Hazards, though, may at times be more covert or specific to an individual. Mr. Wilson said his team had plans for those, too. Three basic areas of risk are most often used as markers for a response.
One occurs when a journalist has received a targeted threat. Another is seen when a journalist is assigned to a country in turmoil, such as Afghanistan after the government fell to the Taliban last summer, or in parts of Ukraine right now. Another occurs when a journalist is working on a sensitive article and a government, or a powerful group of people, may be unhappy with the subject of an investigation.
Russia-Ukraine War: Key Developments
Russian oil embargo. European Union countries are likely to approve a phased embargo on Russian oil, sealing a long-postponed measure that has divided the bloc’s members and highlighted their dependence on Russian energy sources. The ambassadors expect to give their final approval by the end of the week, E.U. officials said.
In Afghanistan last summer, it was not only reporters who were in danger. Translators, members of the office staff and other Afghans who had aided The Times faced reprisal from the Taliban for their association with a Western news organization. The Times helped them and their families — hundreds of people in all — flee the country.
One morning in August 2021, Steven McElroy, executive director of Newsroom Operations, received a call from Times leadership, who asked him to help resettle the group from Afghanistan. The Times found temporary residences in Houston and Mexico City, where around 200 people have since passed through or remain. The resettlement process is ongoing, and Mr. McElroy said he has been traveling between New York and the two cities, working with Times teams aiding the families.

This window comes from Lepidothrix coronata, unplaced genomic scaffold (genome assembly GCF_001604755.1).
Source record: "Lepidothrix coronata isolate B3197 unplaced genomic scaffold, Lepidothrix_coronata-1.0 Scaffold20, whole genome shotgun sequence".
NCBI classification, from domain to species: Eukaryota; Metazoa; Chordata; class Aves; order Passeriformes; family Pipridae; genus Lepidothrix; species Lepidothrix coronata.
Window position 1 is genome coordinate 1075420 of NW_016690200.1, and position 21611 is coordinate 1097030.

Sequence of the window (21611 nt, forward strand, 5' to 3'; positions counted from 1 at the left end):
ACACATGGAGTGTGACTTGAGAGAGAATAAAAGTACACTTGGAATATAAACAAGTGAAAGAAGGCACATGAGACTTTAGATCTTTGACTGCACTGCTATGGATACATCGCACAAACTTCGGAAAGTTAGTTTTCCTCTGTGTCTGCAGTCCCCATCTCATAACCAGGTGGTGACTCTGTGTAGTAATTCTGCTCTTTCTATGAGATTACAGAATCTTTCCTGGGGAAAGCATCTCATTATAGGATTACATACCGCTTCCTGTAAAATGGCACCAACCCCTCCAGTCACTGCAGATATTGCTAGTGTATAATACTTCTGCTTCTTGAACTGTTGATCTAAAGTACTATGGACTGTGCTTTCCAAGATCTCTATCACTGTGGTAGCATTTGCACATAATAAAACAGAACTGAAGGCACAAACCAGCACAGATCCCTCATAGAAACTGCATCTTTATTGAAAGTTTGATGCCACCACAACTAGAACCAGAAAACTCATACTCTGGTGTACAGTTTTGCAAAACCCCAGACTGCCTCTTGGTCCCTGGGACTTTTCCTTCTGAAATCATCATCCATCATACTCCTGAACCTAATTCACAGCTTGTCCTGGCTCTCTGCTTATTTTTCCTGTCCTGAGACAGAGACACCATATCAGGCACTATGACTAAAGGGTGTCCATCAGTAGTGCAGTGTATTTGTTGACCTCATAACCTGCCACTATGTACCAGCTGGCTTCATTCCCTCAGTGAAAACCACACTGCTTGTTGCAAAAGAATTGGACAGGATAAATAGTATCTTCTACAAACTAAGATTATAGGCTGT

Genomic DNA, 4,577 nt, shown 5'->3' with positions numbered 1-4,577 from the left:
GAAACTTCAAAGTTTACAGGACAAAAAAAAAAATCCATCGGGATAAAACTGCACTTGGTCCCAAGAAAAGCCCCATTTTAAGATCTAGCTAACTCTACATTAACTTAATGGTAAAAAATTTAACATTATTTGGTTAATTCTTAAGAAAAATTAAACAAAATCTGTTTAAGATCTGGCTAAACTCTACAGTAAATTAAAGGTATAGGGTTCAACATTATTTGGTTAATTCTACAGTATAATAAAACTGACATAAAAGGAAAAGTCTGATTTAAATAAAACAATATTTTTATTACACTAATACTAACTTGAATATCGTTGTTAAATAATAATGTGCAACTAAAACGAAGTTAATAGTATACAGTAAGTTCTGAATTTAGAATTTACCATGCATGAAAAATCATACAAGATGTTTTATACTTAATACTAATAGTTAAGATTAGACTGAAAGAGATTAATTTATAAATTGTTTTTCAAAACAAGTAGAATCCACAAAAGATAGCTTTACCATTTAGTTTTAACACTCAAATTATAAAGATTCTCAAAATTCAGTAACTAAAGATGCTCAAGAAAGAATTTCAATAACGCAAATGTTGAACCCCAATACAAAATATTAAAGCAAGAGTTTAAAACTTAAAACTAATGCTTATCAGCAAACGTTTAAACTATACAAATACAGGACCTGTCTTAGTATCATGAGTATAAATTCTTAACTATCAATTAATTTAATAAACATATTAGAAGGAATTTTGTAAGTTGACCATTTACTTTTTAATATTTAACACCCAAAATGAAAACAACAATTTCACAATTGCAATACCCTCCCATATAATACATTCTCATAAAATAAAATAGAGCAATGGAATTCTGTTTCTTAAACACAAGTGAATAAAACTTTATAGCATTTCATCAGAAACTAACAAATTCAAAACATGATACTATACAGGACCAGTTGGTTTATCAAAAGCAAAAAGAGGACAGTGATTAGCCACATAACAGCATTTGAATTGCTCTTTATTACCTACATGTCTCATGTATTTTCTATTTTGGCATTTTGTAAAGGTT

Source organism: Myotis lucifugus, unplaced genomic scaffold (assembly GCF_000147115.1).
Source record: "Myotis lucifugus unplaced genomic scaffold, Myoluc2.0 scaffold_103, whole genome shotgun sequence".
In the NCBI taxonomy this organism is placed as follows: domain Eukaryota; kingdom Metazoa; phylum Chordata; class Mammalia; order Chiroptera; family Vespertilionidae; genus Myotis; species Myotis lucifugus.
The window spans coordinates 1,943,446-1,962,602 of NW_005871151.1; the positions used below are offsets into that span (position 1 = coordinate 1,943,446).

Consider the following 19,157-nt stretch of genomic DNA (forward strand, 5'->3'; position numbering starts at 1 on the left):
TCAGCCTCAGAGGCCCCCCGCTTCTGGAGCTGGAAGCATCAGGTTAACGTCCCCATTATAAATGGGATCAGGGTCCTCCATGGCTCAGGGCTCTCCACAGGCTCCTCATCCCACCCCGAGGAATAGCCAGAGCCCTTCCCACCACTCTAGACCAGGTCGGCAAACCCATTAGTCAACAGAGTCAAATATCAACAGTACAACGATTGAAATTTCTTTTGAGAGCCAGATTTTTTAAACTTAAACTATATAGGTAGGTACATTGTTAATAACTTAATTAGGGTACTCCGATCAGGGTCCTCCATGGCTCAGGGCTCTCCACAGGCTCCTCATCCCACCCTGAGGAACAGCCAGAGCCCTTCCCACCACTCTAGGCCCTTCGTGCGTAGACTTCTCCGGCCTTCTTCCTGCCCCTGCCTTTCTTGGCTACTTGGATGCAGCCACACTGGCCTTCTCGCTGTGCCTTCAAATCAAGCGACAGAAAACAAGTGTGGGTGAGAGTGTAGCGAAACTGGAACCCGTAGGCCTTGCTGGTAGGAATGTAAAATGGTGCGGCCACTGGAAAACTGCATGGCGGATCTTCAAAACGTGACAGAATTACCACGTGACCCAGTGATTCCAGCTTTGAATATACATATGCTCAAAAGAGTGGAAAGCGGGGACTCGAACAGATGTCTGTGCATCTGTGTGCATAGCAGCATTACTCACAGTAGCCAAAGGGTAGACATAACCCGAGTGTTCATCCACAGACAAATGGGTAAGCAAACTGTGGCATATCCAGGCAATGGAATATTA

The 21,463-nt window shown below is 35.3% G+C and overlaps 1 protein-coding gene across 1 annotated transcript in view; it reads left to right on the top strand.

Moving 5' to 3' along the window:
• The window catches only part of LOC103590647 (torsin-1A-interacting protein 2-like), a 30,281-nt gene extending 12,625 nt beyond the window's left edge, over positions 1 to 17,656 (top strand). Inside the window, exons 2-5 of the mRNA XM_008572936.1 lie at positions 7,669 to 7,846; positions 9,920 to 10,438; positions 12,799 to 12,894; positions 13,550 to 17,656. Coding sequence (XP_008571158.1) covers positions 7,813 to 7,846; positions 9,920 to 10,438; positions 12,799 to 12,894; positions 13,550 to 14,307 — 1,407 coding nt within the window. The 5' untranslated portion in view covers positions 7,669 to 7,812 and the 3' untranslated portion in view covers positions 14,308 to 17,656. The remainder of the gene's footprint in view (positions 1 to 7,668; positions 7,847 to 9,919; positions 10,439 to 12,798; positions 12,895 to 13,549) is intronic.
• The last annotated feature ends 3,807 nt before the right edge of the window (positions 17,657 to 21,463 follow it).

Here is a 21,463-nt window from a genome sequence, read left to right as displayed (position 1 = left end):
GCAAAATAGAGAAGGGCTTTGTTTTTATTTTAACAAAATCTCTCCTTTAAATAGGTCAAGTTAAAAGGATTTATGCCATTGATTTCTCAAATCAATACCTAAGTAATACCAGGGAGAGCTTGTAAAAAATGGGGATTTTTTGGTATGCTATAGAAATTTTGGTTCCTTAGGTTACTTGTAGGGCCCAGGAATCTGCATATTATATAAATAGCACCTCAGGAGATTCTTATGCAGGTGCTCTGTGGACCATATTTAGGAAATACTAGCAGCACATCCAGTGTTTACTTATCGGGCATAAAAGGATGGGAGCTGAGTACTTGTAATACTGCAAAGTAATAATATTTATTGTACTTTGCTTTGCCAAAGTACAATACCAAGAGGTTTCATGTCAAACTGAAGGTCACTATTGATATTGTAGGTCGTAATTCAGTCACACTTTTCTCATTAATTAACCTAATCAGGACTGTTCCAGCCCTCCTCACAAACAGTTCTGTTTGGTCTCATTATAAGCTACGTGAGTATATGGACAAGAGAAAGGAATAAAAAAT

“We’re not going to abandon anybody,” Mr. McElroy said.
Whether protecting a group of several hundred or a single person, The Times weighs all potential risks with the same scale. In Russia, the new legislation may not have directly threatened loss of life, but the inability to report — and the risk of 15 years in prison — was also taken into account. Times journalists from the Moscow bureau left safely; Mr. Troianovski is currently reporting from Istanbul, relying on sources who remain in Russia and, when necessary, taking measures to protect their identities.
The Times still has an office in Moscow, and hopes to return to reporting from Russia when it’s safe to do so. As in Afghanistan, and now Ukraine, reporters want to be on the ground to gather news firsthand.
“We have to balance our journalistic mission against the security risk,” Mr. Slackman said. “Our job is to cover the world. In order to cover the world, you have to be there.”